May 5, 2007: It has been known for long
that consumption of alcohol is a risk factor for
breast cancer. However, the exact reason for this
has remained obscure.
A new study using a mouse model has now shed some
light on the why and how of the disease.
Alcohol increased the production of a growth
factor known as vascular endothelial growth factor
(VEGF) in tumour cells. The increased levels of
VEGF hastened the formation of new blood vessels
in a process known as angiogenesis, which allows
tumours to grow and metastasise.
VEGF, incidentally, is needed for the formation of
new blood vessels.
The study has concluded that moderate consumption
of alcohol stimulates the growth and progression
of breast cancer by fuelling the development of
new blood vessels, which is compulsory for the
growth of cancer cells. In short, VEGF can promote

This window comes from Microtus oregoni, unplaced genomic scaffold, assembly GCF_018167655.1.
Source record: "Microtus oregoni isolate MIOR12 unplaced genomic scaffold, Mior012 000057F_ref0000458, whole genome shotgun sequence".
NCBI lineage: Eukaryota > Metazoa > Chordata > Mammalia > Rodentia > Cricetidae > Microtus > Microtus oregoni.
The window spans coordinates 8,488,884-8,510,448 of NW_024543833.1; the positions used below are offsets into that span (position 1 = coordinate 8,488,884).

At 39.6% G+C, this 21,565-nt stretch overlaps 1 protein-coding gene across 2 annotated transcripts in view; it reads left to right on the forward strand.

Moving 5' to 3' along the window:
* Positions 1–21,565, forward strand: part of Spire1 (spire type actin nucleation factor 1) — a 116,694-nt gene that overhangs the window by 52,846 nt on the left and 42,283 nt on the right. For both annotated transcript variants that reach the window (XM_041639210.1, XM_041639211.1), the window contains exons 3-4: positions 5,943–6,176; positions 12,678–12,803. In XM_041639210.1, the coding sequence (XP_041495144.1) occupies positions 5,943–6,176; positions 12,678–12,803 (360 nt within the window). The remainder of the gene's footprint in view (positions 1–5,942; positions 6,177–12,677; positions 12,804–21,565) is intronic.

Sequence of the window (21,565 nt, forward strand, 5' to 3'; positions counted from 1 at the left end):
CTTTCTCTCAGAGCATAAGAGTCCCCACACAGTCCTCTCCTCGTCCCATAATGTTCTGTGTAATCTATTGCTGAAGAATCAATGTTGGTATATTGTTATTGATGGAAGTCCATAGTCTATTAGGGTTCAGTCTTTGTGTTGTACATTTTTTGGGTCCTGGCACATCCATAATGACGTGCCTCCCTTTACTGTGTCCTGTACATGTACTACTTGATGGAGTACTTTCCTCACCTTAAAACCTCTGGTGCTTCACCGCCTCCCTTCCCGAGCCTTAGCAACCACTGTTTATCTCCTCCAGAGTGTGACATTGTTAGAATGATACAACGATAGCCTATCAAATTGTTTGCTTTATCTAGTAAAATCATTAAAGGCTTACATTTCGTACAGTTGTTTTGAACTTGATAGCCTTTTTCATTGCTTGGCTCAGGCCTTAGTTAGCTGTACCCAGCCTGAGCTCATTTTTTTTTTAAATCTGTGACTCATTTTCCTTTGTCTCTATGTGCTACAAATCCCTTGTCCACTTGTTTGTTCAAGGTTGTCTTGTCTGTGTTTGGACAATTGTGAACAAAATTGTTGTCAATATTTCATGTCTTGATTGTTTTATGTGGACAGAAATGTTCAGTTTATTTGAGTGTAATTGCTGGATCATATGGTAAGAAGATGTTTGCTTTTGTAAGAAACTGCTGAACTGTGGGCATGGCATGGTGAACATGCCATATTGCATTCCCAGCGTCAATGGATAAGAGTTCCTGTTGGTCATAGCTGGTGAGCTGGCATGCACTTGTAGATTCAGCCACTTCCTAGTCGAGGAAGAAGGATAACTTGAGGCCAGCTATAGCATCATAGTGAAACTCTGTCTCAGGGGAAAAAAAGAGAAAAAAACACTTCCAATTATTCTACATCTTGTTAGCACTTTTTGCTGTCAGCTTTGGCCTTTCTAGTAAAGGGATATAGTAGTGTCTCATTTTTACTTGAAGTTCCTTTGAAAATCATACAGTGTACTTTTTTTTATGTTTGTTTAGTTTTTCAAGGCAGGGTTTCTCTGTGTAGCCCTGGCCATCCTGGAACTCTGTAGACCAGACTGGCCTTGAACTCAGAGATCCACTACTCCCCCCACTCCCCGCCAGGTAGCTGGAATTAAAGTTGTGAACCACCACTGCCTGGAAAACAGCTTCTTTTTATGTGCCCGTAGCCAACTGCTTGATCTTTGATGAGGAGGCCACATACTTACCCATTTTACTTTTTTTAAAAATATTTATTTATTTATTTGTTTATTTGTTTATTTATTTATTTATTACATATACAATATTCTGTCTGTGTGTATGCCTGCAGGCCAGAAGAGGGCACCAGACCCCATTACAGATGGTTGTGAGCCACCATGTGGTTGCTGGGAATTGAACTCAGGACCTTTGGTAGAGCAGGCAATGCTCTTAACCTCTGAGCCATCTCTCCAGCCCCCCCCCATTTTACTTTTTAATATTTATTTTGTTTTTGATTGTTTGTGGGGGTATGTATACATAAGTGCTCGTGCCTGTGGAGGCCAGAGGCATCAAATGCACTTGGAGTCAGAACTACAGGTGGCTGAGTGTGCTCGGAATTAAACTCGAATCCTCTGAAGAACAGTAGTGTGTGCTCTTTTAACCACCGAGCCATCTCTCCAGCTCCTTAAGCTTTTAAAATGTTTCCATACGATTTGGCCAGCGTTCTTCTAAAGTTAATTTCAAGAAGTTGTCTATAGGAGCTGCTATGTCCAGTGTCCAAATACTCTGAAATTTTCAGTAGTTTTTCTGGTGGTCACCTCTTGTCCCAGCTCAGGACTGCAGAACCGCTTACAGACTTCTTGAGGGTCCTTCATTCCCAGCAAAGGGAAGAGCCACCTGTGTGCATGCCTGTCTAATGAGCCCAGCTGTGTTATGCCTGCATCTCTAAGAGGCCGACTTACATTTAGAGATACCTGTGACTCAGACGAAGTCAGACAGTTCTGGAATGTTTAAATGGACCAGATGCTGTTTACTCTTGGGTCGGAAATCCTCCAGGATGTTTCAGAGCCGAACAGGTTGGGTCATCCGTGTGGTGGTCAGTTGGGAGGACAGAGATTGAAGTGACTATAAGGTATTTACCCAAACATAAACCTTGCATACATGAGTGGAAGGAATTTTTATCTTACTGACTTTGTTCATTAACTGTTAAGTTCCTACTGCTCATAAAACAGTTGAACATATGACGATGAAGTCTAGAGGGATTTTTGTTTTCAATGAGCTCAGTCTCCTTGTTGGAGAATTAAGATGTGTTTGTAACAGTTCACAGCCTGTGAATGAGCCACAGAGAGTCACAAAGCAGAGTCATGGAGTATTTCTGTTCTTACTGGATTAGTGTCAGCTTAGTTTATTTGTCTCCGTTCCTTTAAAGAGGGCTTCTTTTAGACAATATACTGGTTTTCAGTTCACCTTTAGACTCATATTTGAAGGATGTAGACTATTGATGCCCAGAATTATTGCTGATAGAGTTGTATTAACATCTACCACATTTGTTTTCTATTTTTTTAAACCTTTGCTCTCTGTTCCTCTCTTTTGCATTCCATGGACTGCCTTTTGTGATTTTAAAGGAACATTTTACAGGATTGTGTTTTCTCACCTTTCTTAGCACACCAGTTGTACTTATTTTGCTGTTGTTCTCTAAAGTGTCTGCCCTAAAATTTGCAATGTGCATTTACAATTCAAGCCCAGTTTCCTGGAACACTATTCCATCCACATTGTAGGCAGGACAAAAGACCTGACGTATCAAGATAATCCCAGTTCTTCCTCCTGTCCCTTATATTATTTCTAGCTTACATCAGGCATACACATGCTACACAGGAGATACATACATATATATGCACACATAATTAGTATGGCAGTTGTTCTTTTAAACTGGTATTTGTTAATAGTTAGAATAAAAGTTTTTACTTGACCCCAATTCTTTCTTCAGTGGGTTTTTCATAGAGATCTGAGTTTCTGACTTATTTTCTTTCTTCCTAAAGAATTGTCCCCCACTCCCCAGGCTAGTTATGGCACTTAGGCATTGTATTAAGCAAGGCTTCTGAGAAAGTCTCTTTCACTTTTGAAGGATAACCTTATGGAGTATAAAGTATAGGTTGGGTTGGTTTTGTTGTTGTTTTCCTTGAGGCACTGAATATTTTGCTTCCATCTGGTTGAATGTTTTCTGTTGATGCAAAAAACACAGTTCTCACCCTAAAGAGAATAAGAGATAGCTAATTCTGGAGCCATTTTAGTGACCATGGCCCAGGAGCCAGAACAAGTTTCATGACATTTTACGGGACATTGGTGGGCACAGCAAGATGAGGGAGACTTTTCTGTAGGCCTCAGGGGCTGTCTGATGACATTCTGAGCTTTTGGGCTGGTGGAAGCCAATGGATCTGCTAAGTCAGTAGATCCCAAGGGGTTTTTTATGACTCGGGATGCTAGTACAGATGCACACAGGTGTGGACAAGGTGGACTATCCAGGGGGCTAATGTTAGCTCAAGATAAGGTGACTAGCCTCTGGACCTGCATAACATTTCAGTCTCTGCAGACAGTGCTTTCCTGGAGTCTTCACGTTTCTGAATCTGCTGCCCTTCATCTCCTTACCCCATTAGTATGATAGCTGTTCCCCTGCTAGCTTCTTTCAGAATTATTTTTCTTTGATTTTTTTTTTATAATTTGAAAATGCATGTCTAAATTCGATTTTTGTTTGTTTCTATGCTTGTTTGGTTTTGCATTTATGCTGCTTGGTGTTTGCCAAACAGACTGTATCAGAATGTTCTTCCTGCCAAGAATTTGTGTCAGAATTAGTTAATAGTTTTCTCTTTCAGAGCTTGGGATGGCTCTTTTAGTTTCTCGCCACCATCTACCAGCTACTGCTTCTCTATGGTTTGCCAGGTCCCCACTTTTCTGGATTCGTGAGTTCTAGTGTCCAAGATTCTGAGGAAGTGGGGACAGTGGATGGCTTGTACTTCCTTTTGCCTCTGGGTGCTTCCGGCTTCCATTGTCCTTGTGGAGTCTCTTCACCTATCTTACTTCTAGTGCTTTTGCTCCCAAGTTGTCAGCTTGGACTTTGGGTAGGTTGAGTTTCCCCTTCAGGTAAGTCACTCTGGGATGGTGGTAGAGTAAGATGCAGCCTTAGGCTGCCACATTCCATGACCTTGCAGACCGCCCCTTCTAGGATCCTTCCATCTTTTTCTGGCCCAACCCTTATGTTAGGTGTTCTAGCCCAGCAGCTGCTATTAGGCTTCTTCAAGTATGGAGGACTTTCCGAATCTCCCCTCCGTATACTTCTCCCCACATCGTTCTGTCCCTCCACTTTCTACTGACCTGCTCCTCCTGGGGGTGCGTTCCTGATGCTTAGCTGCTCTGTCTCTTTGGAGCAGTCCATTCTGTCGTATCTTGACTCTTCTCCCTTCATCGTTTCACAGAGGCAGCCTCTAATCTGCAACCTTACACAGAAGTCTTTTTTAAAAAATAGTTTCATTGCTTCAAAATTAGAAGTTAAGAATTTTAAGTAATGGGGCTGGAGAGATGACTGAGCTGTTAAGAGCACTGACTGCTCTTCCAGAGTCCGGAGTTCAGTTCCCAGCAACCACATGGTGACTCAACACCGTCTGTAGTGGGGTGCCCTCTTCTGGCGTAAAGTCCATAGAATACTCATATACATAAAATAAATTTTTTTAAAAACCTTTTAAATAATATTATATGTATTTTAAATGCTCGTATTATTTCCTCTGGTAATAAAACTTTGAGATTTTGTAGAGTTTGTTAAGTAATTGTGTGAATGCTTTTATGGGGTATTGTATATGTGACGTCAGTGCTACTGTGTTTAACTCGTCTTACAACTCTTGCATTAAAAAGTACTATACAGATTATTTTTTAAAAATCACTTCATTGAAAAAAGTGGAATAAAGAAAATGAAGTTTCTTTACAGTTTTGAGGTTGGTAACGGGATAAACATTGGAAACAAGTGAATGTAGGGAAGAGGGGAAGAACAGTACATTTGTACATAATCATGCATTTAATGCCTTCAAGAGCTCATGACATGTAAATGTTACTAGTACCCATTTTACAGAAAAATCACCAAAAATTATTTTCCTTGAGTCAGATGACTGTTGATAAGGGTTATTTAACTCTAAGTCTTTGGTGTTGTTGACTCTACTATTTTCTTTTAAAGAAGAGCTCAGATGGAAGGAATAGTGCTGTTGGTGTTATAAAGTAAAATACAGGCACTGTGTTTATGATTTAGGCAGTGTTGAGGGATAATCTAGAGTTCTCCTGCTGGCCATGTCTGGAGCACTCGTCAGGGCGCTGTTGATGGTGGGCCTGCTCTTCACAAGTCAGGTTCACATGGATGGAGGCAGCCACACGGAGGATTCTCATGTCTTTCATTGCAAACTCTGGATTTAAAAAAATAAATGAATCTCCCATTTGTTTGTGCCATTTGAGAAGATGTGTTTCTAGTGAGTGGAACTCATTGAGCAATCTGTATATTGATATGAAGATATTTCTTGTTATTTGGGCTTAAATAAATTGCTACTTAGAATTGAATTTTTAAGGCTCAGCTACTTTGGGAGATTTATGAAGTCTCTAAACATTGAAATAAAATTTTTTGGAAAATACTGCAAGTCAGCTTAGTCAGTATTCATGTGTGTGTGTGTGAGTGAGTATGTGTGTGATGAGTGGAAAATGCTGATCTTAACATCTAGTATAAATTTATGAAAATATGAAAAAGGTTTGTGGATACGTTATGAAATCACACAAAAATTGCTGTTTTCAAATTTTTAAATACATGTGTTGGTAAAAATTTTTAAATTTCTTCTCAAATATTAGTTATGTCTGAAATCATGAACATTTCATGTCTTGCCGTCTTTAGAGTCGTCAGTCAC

the formation of new blood vessels, and this
suggests that alcohol can induce tumour
The scientists who conducted the study suggest the
difference in the weight of tumour is the result
of heightened growth in blood vessels owing to
This happens because when a rodent, or a human,
drinks alcohol, the cells in their bodies go into
overdrive to get rid of the ‘toxins.’ The
stressed-out cells then send out the hormone VEGF
that stimulates the growth of blood vessels.
The study is the first of its kind to use an
animal model that accurately mimics breast cancer.
In the previous studies, human breast-cancer cells
were injected into ‘nude’ mice, or those mice
lacking an immune system. Without a line of
defence, the mice’s bodies would let the foreign
cells grow and scientists could run experiments on
There have also been many studies, which used
toxic levels of alcohol, leading to results that
were less applicable to humans who consumed lesser
quantities of alcohol.
The researchers conclude that their results,
unlike the results of previous studies, can be
directly translated to humans and have
implications both in preventing and helping treat
Normal people produce cancer cells every day,
according to a researcher. But, at the beginning,
the cancer does not have blood vessels. This makes
it easier for the body’s immune system to fend
them off. However, once the cancerous cells
acquire a blood-vessel lifeline, which the new
study suggests is triggered by alcohol, the tumour
BY OUR PHARMA CORRESPONDENT